Submitted by daischi  •  May 30, 2004

Discrepancy

I want to say there is a conflict/difference between things, in this case, materials reported to be in a bottle. Would I say there is a discrepancy IN materials, a discrepancy OF materials, or a discrepancy BETWEEN materials?

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If I had to use the word "discrepancy", I would say "there was a discrepancy in the materials [reported]".

I think the word "discrepancy" doesn't fit perfectly here and might say "they disagreed on what was in the bottle" or something more like that.

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Or, alternatively (continuing with what Rich has posted), "there was a discrepancy between the reports."

Google hits:
"Discrepancy between" - 273,000
"Discrepancy in" - 158,000
"Discrepancy of" - 42,000

According to the usage I've sampled:

"Discrepancy between" seems to be used to compare two things that should be the same but are not: "There were discrepancies between the proof copy and the submitted manuscript."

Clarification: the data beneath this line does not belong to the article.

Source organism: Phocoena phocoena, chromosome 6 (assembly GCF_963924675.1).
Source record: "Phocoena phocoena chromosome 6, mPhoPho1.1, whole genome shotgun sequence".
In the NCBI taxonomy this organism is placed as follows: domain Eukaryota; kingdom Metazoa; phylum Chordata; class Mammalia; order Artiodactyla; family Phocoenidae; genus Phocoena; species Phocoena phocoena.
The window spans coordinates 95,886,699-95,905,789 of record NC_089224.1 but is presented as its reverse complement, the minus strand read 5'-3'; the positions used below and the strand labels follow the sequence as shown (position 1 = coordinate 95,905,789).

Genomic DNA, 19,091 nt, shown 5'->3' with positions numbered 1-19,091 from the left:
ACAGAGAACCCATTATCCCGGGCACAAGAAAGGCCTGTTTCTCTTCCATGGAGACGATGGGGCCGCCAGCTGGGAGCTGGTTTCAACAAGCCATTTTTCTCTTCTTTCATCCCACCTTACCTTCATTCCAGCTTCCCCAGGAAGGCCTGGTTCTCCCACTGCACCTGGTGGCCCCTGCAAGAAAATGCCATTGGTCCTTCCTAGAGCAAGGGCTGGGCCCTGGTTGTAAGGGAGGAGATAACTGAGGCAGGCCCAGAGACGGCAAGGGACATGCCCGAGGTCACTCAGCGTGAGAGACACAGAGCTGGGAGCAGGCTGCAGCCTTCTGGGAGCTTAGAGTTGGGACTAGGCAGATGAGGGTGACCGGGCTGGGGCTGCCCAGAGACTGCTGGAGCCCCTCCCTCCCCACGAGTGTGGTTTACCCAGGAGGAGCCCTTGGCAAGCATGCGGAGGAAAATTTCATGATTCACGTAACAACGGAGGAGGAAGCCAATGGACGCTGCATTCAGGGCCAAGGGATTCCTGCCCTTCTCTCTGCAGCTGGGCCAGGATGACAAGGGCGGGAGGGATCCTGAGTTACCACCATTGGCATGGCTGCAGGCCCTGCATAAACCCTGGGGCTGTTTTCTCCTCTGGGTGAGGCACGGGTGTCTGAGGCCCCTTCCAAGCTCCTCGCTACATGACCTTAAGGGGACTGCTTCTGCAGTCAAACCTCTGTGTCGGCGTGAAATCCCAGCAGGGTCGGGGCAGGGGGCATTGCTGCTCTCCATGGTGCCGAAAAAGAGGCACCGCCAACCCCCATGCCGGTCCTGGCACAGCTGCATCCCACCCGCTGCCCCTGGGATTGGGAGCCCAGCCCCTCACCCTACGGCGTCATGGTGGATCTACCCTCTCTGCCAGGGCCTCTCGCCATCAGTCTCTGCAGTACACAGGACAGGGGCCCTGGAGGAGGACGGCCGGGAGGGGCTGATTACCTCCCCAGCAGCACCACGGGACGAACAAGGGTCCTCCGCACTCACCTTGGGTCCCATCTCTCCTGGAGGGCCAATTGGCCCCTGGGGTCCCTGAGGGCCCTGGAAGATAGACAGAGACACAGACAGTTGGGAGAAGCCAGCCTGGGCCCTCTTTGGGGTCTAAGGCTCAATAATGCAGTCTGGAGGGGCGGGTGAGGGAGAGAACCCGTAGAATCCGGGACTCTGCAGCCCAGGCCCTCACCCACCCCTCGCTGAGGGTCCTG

"Discrepancy in" seems to be used when talking about one thing that just doesn't fit the known facts: "There were some discrepancies in the story she told the police."

"Discrepancy of" seems to be used in the special case of tolerances or variation from standard measurements: "There was a discrepancy of 4.28mm in the inside diameter of the well bore." "Discrepancies in the test results averaged .02 percent of the expected value." (The second example is a "discrepancy of" with an intervening prepositional phrase.)

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Could use a preview mode on this thing....

"...intervening prepositional phrase..." was a really stupid thing to say, sorry about that. You should still see that "discrepancy of" in that last example.

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